Mykotori

Paul Di Filippo reviews Madness Is Better Than Defeat by Ned Beauman

When I reviewed Ned Beauman’s first two novels–Boxer, Beetle and The Teleportation Accident–I concluded by citing “his endless fecundity of invention and specificity. No setting is unburnished, no individual, even walk-ons, left undistinguished. Second, and more amazing, is his patterning ability — a skill so important to an author yet one of those writerly talents hard to quantify and rarely cited in reviews.” Coming to his third book, Glow, I concluded:This is not a book where flashy technique trumps humanism, humor, genuine speculation, or engagement with the real world. Beauman has plenty to say on a lot of Big Topics, as well as educing eternal human behaviors — it’s just that he delivers his pronouncements and observations in what amounts to one of those wooden sculptures — a ball, a box — whose three-dimensional jigsaw components must be slid this way and that, sometimes nonintuitively, to disassemble the unit.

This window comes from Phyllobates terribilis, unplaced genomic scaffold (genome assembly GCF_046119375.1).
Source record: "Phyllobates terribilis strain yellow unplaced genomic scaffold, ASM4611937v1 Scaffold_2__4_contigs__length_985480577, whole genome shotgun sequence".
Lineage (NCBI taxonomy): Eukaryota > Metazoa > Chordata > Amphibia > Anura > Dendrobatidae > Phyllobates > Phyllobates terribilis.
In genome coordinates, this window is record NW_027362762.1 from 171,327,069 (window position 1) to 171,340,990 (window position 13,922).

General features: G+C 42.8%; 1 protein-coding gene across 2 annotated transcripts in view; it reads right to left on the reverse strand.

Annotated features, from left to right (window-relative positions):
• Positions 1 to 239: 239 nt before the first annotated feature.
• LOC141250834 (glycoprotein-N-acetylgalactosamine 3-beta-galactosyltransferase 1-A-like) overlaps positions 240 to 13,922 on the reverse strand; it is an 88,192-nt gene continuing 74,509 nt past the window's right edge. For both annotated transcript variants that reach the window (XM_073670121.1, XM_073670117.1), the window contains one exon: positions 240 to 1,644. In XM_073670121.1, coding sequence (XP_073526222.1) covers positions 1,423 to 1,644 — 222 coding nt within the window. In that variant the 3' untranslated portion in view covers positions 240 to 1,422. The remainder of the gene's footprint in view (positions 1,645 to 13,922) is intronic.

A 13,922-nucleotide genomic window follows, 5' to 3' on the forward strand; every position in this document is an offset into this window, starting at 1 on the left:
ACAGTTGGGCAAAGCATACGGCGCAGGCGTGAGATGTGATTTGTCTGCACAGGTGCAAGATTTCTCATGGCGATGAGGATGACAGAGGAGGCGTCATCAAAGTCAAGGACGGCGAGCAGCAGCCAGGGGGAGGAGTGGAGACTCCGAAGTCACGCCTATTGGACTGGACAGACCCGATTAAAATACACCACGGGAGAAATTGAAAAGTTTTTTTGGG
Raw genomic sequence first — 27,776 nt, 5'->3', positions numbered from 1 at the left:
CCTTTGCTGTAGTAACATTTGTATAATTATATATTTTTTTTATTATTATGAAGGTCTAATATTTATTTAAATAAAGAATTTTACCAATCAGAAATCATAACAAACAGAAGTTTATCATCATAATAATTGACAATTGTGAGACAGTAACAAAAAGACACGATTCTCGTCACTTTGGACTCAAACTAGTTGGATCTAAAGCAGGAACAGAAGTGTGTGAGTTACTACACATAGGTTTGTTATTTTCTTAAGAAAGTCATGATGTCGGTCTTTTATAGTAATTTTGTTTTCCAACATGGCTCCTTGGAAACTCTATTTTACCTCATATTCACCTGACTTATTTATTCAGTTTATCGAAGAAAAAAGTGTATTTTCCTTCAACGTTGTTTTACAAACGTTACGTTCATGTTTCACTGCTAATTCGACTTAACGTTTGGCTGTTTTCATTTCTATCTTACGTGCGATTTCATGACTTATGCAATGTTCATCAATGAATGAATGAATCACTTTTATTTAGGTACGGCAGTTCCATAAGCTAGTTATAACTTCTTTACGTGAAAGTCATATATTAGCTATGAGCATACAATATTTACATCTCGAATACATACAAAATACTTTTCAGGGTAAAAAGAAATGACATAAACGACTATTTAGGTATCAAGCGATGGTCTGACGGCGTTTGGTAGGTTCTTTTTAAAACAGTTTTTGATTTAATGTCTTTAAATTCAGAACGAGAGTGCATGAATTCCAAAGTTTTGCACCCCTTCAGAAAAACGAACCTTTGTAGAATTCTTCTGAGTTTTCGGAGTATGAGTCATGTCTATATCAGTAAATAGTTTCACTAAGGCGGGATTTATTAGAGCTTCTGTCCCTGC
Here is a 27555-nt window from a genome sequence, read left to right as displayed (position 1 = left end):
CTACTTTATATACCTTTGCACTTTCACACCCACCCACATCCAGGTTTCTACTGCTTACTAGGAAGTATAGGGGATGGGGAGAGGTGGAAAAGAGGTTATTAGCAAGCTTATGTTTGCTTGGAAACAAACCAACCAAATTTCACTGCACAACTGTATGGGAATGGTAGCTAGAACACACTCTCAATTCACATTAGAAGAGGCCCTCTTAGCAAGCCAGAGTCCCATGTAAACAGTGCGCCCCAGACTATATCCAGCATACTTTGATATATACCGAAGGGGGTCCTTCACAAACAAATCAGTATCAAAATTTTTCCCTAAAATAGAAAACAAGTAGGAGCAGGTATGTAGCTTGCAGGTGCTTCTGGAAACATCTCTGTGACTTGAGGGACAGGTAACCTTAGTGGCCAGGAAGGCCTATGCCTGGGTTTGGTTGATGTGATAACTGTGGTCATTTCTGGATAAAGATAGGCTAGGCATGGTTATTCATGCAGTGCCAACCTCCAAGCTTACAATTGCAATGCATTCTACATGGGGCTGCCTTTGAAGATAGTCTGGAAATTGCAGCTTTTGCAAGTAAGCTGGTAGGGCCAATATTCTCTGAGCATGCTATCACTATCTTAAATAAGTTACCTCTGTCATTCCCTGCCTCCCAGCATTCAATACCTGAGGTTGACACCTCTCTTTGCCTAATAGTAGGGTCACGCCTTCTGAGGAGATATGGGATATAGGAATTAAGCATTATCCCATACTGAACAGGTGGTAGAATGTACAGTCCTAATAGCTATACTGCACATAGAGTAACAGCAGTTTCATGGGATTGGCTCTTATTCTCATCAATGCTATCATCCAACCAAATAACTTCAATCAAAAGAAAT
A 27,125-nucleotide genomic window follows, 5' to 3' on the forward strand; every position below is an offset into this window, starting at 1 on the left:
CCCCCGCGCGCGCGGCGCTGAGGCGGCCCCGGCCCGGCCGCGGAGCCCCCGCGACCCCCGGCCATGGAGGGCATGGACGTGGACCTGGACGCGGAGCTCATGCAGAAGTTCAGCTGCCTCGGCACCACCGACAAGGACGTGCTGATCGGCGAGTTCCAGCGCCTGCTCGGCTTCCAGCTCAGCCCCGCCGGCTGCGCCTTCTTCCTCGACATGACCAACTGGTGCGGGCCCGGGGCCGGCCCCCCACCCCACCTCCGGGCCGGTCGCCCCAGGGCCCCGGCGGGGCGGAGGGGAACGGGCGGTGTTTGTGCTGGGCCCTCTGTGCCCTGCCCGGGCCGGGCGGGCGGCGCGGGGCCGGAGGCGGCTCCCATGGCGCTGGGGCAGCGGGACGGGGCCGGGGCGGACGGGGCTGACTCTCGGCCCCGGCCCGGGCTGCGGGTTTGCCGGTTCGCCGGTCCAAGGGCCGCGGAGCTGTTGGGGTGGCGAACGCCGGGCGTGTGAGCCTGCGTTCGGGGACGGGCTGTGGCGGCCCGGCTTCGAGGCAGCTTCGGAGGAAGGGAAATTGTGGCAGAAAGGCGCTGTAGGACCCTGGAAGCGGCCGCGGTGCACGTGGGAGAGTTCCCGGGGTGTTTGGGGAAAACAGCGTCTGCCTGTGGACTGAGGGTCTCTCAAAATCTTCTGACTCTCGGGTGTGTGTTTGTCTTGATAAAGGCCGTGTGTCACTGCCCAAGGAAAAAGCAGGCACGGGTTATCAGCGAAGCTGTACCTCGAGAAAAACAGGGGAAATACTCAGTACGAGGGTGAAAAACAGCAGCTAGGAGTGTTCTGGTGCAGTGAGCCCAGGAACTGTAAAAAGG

Thus thrilled and enamored, news of his fourth novel was met in these quarters with high excitement. I am happy to report that all anticipations were honored, in spades. This book surpasses even its predecessors in gonzo inventions, vibrant, zesty, slaphappy prose, and some rather poignant observations on our improbable, doomed civilization.We start out in the year 1959 with a bit of a frame tale. Our first-person teller is an ex-reporter, ex-CIA guy named Zonulet. In rambling, obscurantist fashion he lets us know that he had a mystical, weird-ass experience in a lost Mayan temple that completely upended his life and got him canned from the spooks. Now he is searching through a vast government warehouse (cue the closing scene of Raiders of the Lost Ark here) for proof of his sanity and truthfulness. (Partway through the novel, he will get a young female intern as a helper, Frieda: “twenty years old and so molten with youth under that prim gingham dress that she’s almost painful to look at, like an ingot just pulled from the furnace…”) And even later on, an old journalist comrade, Meredith Vansaska, will resurface to help. But meanwhile, Zonulet is going to recount everything that led up to his life-changing epiphany, even stuff he did not personally witness, but only reconstructed.

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